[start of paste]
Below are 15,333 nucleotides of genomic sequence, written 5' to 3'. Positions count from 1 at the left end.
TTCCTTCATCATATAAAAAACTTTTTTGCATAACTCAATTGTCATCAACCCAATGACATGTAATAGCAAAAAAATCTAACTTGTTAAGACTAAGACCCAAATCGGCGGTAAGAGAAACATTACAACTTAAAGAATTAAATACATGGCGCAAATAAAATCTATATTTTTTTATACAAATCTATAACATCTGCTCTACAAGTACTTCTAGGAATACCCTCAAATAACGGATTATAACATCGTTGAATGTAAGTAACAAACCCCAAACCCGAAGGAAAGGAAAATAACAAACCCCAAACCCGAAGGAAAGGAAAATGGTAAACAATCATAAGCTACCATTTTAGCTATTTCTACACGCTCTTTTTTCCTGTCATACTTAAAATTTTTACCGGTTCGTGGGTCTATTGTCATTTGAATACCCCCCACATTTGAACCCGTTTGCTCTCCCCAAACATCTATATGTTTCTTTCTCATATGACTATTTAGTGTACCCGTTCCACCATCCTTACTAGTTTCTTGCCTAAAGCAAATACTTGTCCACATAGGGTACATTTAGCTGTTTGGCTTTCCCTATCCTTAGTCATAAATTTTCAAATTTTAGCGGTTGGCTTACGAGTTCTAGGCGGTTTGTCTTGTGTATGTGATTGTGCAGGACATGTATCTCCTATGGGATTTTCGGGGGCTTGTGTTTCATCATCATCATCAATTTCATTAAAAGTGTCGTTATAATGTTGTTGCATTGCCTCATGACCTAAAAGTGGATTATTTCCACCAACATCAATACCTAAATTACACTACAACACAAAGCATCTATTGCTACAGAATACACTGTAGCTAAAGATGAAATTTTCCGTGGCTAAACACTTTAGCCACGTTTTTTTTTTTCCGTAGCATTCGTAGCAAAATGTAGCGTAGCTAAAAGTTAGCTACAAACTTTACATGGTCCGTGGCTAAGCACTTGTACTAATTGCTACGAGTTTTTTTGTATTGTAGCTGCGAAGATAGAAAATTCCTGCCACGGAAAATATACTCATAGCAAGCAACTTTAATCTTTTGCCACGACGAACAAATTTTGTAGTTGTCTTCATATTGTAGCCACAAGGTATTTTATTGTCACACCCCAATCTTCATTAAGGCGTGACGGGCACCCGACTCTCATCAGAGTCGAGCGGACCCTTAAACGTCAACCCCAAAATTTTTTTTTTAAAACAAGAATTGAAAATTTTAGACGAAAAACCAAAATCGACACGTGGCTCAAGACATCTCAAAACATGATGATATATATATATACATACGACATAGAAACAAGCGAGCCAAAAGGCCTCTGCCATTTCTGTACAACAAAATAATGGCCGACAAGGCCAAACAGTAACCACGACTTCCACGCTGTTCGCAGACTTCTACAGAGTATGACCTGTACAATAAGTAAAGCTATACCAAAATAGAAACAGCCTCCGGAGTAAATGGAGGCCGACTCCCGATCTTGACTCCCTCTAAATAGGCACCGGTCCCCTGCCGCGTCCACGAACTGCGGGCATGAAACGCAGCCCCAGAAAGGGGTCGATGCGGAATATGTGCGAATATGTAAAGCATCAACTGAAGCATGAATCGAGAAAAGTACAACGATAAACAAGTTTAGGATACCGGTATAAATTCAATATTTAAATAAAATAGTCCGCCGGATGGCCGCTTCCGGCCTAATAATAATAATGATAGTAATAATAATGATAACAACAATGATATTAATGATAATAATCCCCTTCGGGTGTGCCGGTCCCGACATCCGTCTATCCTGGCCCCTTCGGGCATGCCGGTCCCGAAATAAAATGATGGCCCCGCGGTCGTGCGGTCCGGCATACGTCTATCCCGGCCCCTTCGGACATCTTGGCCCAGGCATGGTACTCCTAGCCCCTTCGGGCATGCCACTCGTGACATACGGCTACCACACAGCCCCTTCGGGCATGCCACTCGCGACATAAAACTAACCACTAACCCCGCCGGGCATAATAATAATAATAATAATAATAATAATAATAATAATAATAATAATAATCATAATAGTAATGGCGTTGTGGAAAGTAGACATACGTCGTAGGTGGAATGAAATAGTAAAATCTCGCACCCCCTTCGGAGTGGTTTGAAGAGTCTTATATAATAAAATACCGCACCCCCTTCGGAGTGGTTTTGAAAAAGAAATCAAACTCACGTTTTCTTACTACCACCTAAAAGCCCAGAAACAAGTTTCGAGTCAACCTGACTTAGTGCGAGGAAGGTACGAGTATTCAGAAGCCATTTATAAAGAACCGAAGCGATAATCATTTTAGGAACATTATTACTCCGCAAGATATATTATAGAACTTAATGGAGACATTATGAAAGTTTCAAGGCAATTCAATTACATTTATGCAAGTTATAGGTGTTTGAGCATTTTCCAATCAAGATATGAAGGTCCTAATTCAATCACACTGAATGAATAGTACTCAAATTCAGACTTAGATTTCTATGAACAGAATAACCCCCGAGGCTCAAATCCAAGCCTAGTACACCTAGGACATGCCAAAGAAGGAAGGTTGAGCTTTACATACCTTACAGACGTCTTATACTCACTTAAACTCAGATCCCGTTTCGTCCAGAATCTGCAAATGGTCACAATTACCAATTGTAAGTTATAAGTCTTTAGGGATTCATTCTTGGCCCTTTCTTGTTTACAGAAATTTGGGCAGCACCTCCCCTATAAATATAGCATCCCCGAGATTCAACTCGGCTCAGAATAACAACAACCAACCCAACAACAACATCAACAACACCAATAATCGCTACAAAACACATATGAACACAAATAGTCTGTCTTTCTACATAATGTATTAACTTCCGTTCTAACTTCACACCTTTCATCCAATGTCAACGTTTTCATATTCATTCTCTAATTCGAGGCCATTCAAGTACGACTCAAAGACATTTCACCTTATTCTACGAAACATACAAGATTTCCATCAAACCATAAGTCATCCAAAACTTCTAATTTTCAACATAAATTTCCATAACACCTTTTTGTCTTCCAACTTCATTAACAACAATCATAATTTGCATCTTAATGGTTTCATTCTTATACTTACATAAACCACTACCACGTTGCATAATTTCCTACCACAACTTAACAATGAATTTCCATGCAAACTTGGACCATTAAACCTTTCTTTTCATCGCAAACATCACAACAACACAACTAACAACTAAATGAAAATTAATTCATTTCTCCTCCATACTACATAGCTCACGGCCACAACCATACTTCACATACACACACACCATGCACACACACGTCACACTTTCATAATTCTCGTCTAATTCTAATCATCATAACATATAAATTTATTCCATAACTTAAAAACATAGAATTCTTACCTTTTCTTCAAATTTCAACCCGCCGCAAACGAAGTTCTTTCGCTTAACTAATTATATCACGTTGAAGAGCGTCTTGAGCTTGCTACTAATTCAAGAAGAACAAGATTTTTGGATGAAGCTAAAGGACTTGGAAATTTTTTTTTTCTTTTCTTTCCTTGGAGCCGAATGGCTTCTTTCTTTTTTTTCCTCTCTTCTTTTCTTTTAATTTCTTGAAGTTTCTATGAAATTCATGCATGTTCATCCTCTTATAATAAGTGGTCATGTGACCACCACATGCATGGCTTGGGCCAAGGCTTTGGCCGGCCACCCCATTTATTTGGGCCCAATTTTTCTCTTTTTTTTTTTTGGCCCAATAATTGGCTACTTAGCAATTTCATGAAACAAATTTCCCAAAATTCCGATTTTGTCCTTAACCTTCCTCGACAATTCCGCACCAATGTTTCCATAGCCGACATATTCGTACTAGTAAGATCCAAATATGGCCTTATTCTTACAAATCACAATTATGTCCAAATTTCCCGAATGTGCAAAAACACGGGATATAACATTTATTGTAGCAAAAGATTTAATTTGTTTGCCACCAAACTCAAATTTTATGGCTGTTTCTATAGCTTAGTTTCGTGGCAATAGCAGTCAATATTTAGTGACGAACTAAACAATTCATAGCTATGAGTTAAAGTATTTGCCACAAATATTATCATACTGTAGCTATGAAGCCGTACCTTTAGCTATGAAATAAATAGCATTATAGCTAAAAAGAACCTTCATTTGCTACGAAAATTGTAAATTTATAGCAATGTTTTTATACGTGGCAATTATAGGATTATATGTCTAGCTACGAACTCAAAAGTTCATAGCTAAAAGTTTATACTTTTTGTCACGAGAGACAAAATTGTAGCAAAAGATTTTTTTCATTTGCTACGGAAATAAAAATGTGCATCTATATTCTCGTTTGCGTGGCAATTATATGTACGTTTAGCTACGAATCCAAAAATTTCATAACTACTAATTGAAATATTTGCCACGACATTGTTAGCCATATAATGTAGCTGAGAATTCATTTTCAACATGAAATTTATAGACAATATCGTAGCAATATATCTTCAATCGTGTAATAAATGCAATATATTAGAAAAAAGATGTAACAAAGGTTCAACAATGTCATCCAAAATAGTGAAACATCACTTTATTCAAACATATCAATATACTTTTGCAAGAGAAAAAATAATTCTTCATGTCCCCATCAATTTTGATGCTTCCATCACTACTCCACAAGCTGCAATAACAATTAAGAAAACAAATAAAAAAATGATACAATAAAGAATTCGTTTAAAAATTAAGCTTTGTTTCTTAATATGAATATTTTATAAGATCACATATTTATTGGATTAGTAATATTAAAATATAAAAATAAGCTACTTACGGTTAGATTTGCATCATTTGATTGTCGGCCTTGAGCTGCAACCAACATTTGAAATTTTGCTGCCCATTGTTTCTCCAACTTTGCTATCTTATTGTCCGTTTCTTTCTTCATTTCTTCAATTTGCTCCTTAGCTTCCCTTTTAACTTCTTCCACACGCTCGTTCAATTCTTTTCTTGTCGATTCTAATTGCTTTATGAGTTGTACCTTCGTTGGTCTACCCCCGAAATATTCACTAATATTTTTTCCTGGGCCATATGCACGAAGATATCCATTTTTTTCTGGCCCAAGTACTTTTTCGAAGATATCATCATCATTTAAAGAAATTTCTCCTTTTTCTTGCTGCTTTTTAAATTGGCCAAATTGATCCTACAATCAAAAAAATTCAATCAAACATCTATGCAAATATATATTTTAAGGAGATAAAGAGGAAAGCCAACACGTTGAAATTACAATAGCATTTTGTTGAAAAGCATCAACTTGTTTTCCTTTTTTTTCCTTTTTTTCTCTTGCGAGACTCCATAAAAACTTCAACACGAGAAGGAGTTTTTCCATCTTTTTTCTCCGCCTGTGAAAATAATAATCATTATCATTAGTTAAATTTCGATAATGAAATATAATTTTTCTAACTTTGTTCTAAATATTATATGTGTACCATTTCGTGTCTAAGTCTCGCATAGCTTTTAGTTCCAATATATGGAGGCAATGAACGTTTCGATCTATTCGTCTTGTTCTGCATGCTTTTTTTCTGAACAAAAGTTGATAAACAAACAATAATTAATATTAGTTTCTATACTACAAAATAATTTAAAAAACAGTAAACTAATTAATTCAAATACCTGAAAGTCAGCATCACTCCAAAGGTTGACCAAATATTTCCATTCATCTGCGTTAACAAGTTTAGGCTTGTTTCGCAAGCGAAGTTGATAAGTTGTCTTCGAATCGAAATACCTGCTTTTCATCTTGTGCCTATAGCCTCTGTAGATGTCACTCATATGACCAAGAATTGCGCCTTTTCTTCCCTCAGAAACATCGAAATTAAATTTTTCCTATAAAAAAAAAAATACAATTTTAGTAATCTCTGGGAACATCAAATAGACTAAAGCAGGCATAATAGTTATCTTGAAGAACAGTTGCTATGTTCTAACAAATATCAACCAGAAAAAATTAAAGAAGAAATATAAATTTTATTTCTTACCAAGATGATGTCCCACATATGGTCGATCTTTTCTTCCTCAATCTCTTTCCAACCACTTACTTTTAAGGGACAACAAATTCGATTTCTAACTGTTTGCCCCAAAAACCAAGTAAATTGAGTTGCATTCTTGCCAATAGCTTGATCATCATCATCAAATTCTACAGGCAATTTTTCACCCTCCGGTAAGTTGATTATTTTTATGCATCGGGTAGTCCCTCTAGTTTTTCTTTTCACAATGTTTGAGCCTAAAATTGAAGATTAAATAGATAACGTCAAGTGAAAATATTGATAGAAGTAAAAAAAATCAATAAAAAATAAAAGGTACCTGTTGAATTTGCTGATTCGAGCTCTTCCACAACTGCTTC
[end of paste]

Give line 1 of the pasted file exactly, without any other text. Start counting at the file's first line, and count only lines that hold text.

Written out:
Below are 15,333 nucleotides of genomic sequence, written 5' to 3'. Positions count from 1 at the left end.